The 2010 Deepwater Horizon spill left oily residue on the seafloor that scientists liken to a "bathtub ring"—if the tub were big enough to fit Rhode Island. Researchers who tested thousands of sediment samples from more than 500 locations in the Gulf of Mexico believe around 84 million gallons of oil—out of the 172 million gallons of oil spewed out by the BP rig—ended up on the seafloor, CBS reports. The oil, much of which never reached the surface, was deposited in the "bathtub ring" over 1,250 square miles and in a "fallout plume" of oil particles that sank into sediment, according to the study, which was published in the Proceedings of the National Academy of Sciences.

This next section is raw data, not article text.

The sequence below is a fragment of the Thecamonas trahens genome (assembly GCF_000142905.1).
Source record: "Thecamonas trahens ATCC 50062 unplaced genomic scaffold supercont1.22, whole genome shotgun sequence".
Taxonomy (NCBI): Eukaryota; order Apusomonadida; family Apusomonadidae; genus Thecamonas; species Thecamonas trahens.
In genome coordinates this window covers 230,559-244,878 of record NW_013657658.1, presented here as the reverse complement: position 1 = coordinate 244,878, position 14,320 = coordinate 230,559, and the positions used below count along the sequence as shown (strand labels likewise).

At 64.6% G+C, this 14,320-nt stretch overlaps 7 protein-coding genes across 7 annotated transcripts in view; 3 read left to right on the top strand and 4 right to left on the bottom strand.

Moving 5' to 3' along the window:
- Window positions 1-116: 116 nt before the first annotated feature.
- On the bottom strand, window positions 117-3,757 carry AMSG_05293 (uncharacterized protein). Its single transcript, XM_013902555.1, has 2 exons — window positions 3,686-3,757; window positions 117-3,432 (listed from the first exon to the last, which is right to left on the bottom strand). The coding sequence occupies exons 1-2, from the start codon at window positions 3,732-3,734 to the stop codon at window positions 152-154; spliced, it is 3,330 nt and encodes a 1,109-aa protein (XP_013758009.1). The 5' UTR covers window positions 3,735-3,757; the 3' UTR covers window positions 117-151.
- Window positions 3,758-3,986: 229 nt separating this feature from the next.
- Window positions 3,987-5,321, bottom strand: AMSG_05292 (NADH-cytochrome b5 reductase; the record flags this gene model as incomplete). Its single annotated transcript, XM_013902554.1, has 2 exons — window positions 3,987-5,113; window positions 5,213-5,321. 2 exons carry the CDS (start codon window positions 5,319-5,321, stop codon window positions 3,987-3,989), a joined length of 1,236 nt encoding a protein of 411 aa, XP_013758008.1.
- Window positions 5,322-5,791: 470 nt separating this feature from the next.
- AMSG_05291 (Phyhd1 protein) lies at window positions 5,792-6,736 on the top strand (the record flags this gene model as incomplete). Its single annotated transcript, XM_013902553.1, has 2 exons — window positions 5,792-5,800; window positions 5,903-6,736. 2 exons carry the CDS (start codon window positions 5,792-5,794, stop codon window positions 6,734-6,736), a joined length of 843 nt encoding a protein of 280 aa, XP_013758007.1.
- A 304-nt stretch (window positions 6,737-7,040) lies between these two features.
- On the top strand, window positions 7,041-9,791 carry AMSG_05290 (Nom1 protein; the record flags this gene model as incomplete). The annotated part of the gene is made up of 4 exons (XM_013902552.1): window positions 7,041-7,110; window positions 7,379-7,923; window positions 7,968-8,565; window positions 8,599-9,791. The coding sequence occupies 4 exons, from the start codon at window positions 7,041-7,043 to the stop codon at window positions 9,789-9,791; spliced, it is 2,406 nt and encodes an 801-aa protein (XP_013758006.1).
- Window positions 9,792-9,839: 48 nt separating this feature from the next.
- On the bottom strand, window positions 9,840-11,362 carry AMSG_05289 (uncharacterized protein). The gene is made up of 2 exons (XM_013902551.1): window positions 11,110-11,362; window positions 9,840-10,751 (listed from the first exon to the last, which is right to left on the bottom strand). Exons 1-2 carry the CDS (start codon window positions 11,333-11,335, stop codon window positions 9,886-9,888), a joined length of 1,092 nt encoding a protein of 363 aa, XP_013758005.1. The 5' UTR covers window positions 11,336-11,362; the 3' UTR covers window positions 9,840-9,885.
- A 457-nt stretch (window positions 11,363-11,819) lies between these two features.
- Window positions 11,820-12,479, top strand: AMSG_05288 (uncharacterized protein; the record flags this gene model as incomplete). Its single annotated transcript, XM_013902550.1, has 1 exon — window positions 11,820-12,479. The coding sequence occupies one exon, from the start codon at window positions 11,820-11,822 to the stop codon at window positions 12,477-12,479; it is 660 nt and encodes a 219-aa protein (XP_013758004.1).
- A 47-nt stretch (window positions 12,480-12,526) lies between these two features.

"I think people have been curious about what happened to the oil in the deep Gulf of Mexico," the lead researcher tells the New Orleans Times-Picayune. "Now we have some handle on this question," he says, explaining that the study will help determine the damage to deep-sea coral and seafloor ecosystems. BP disputes the findings. In a statement to NBC, the company says the researchers "grossly overstated" the amount of oil from its Macondo well found on the seafloor because a lack of "rigorous chemical fingerprinting" caused them to mix up residue from the Deepwater spill with natural seepage. (Read more Deepwater Horizon stories.)